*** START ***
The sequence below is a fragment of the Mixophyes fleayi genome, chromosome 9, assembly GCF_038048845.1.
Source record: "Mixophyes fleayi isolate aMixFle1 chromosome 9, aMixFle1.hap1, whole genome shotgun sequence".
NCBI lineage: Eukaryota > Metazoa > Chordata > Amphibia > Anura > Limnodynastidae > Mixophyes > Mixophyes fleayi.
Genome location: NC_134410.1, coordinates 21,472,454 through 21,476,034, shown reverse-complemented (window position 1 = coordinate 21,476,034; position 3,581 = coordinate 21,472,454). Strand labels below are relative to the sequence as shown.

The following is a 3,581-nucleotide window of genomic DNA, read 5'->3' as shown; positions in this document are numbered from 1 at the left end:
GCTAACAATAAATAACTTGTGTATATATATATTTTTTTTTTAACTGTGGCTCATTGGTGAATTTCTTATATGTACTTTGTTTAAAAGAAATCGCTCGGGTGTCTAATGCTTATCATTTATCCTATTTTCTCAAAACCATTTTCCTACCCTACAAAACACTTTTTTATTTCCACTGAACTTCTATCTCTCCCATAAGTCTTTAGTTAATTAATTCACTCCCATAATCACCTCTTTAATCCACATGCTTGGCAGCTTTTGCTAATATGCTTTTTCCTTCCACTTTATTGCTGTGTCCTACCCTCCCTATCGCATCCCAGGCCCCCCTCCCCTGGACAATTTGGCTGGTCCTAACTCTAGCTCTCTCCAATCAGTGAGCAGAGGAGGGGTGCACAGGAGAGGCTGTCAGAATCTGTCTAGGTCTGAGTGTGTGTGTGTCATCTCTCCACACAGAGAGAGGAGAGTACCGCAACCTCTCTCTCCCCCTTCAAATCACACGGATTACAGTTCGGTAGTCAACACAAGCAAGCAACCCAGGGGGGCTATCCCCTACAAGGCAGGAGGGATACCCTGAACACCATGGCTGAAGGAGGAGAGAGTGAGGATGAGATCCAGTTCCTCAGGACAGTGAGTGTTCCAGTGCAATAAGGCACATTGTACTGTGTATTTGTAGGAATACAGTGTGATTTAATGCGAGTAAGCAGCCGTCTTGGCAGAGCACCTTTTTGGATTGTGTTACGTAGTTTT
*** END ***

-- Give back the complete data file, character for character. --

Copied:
The sequence below is a fragment of the Mixophyes fleayi genome, chromosome 9, assembly GCF_038048845.1.
Source record: "Mixophyes fleayi isolate aMixFle1 chromosome 9, aMixFle1.hap1, whole genome shotgun sequence".
NCBI lineage: Eukaryota > Metazoa > Chordata > Amphibia > Anura > Limnodynastidae > Mixophyes > Mixophyes fleayi.
Genome location: NC_134410.1, coordinates 21,472,454 through 21,476,034, shown reverse-complemented (window position 1 = coordinate 21,476,034; position 3,581 = coordinate 21,472,454). Strand labels below are relative to the sequence as shown.

The following is a 3,581-nucleotide window of genomic DNA, read 5'->3' as shown; positions in this document are numbered from 1 at the left end:
GCTAACAATAAATAACTTGTGTATATATATATTTTTTTTTTAACTGTGGCTCATTGGTGAATTTCTTATATGTACTTTGTTTAAAAGAAATCGCTCGGGTGTCTAATGCTTATCATTTATCCTATTTTCTCAAAACCATTTTCCTACCCTACAAAACACTTTTTTATTTCCACTGAACTTCTATCTCTCCCATAAGTCTTTAGTTAATTAATTCACTCCCATAATCACCTCTTTAATCCACATGCTTGGCAGCTTTTGCTAATATGCTTTTTCCTTCCACTTTATTGCTGTGTCCTACCCTCCCTATCGCATCCCAGGCCCCCCTCCCCTGGACAATTTGGCTGGTCCTAACTCTAGCTCTCTCCAATCAGTGAGCAGAGGAGGGGTGCACAGGAGAGGCTGTCAGAATCTGTCTAGGTCTGAGTGTGTGTGTGTCATCTCTCCACACAGAGAGAGGAGAGTACCGCAACCTCTCTCTCCCCCTTCAAATCACACGGATTACAGTTCGGTAGTCAACACAAGCAAGCAACCCAGGGGGGCTATCCCCTACAAGGCAGGAGGGATACCCTGAACACCATGGCTGAAGGAGGAGAGAGTGAGGATGAGATCCAGTTCCTCAGGACAGTGAGTGTTCCAGTGCAATAAGGCACATTGTACTGTGTATTTGTAGGAATACAGTGTGATTTAATGCGAGTAAGCAGCCGTCTTGGCAGAGCACCTTTTTGGATTGTGTTACGTAGTTTT